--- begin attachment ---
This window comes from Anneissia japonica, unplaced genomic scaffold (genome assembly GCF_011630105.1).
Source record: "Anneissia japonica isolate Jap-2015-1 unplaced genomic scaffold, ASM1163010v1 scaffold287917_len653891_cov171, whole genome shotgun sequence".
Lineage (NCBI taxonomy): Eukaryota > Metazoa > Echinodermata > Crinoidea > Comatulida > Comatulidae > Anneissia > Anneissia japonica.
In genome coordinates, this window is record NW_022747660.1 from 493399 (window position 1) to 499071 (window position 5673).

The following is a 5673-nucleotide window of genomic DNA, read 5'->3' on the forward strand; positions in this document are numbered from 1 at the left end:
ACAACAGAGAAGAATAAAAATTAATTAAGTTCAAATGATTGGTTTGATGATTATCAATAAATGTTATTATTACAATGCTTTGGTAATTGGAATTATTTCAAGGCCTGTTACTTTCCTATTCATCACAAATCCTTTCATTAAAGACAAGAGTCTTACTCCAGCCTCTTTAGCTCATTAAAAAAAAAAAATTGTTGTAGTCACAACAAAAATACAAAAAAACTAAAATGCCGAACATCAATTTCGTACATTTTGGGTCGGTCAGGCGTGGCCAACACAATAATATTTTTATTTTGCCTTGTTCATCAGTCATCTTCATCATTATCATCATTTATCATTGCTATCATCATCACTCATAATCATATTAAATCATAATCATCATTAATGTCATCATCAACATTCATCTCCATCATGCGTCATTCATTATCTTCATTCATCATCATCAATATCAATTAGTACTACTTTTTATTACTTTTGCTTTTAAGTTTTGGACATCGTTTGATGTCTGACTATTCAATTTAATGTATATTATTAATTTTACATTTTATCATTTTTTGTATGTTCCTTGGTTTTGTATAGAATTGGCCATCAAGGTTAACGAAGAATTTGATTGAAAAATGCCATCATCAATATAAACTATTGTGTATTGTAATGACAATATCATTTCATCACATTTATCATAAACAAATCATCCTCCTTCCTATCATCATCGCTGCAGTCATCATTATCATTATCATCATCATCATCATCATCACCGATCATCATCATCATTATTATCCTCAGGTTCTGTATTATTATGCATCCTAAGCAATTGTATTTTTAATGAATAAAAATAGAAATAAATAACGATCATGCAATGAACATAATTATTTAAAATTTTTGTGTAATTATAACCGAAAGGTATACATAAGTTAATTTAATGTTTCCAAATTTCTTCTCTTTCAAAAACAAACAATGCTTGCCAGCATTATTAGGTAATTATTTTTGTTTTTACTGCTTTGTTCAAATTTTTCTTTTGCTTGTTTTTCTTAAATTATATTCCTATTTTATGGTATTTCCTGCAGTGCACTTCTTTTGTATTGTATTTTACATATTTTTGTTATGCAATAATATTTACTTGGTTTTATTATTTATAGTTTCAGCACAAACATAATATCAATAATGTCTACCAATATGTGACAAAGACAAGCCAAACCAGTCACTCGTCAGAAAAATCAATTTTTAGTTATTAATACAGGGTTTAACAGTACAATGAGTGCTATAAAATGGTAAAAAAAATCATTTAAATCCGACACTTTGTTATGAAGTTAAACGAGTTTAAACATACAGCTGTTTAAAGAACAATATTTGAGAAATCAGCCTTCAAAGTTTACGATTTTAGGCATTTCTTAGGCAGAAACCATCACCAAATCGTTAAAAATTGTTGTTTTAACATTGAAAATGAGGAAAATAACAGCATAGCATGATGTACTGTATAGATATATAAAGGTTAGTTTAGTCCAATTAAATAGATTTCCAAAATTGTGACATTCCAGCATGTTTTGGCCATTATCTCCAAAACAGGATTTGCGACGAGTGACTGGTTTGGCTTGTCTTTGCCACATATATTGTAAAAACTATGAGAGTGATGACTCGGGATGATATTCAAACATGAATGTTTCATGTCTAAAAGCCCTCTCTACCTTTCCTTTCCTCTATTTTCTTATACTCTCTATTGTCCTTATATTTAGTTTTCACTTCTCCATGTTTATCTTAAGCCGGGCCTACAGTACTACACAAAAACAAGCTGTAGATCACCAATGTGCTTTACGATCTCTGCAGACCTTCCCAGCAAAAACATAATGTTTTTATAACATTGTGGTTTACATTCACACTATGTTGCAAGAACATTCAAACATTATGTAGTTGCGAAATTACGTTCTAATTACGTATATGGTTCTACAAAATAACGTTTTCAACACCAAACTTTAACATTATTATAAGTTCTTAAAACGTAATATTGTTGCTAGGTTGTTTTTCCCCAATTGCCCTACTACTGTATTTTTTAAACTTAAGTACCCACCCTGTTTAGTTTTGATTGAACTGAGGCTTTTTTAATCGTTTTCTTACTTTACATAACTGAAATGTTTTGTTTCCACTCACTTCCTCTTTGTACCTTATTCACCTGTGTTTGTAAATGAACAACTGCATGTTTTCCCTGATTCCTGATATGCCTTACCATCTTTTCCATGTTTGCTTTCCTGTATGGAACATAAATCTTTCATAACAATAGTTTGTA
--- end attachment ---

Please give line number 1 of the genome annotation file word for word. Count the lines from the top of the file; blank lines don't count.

This window comes from Anneissia japonica, unplaced genomic scaffold (genome assembly GCF_011630105.1).